For the final four issues, numbers #151 – #154, of Morrison’s run, we’re treated to his attempt at “Days of Future Past”. It’s 150 years in the future, and the world in unrecognizable. Hank McCoy has become infected by “Sublime,” which I assume is the same “thing” motivation “Mr. Sublime” who created the U-Men back in the first year of Morrison’s run. Now, in the future, he is plotting to take over the world with his army of genetically engineered clones with X-Men powers. Along with the Beast, Wolverine, Cassandra Nova, the remaining Stepford Cuckoos (now Three-In-One) and Fantomex’s companion E.V.A. are all still alive and keep Xavier’s dream and the X-Men alive. They gear up for their final fight against the Beast who has re-captured the Phoenix Egg and hatches it to bring back Jean, with no memory of the past. Of course, the X-Men win. Beast is defeated, Sublime extracted from him, Wolverine finally dies, and Jean ends up in some weird place made up of hundred of other Phoenixes. She learns that the world became what it was because Cyclops succumbed to loneliness after her death, so she tweaks the past universe and nudges Cyclops into Emma’s arms, thus changing the possible future.

The most noticeable detail of this final story arc is the number of “What the hell?”s it elicited. Cassandra Nova is alive and on the X-Men and further she was really Ernst, one of Xorn’s special kids? How is Wolverine, the Stepford Cuckoos and Beast still alive in 150 years? Just question after question that Morrison showed need to explain.

Again, Morrison in his final three story arcs takes story ideas that have been done ad nauseam in the past pages of the various X-Men books, gives it his “modern” spin and presents it as if it was an original idea. Wolverine wanting to find out the truth about Weapon X? Someone hiding in a different identity? Magneto flipping the magnetic poles? Jean becoming Phoenix again and eventually dying… again? A bleak future scenario? These are all themes we’ve seen time and time again. It feels as if the only thing Morrison gave us was the same stories we’ve read for 20+ years, but hid them in convoluted plot twists and inexplicable events. The fact that, as the series progressed, there was a four to five paragraph recap at the beginning of the issue seems to show that even the editors, much less Morrison, had trouble keeping up.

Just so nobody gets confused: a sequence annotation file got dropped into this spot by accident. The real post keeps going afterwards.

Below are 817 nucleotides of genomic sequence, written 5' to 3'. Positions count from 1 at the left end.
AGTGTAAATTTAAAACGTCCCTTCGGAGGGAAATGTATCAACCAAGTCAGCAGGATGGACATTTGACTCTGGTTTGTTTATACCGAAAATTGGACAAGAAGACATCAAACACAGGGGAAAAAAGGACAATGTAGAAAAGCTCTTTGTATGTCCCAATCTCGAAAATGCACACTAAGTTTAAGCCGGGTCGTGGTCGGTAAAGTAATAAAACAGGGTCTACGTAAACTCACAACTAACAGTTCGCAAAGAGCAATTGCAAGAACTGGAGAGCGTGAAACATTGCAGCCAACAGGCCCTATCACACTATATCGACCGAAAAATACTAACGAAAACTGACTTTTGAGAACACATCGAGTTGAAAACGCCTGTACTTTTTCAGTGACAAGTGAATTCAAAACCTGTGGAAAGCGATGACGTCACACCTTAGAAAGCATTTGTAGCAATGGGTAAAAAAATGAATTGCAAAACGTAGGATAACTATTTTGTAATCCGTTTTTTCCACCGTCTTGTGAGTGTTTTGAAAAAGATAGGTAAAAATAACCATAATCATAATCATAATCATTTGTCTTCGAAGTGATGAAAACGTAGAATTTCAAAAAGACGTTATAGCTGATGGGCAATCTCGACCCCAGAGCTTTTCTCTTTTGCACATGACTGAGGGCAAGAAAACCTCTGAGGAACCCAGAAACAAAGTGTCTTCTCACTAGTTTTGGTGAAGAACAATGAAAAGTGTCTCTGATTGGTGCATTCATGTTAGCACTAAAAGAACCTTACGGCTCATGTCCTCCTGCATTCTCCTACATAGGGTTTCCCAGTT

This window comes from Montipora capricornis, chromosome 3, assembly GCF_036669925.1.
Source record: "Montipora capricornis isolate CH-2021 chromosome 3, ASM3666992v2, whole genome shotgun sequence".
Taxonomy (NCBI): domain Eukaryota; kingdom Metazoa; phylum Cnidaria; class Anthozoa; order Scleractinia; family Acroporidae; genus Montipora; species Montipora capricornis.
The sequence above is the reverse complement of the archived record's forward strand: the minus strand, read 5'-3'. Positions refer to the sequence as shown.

And so, after 41 issues Morrison definitely left his mark on the X-Men. Will it be remembered as one of the seminal periods of these characters’ history? I don’t really know. As of right now, my gut feeling is that it won’t be. Or at least when compared to his run on JLA, it will always fall short. In comics these days it’s so cliché to say someone didn’t live up to his or her potential, but I really believe this is the case with Morrison and New X-Men. In looking back, Morrison really started out on the right foot. He shook things up, made changes and then started weaving plots. But for whatever reason, he fell back on the established “X-Men type” stories and after the “point of departure” rushed through them. I could forgive the lack of originality if the stories were paced a bit slower and seemed more thought out. Moreover, had he taken his few original ideas and cultivated them, I think we would be talking about this run as of the greats.

Grant Morrison has developed himself as a Rock Star creator and has the resume to prove it. Did the three years of stories on New X-Men help to further establish that? I would have thought no, until I came across this

First thing I thought of was the old “Clapton is God” graffiti in England back in the 1960s. So maybe Morrison has continued to be elevated as the rock-star comic writer. But for this comic book reader, and X-Men fan, this was just a total, and yet another disappointment to the characters I love.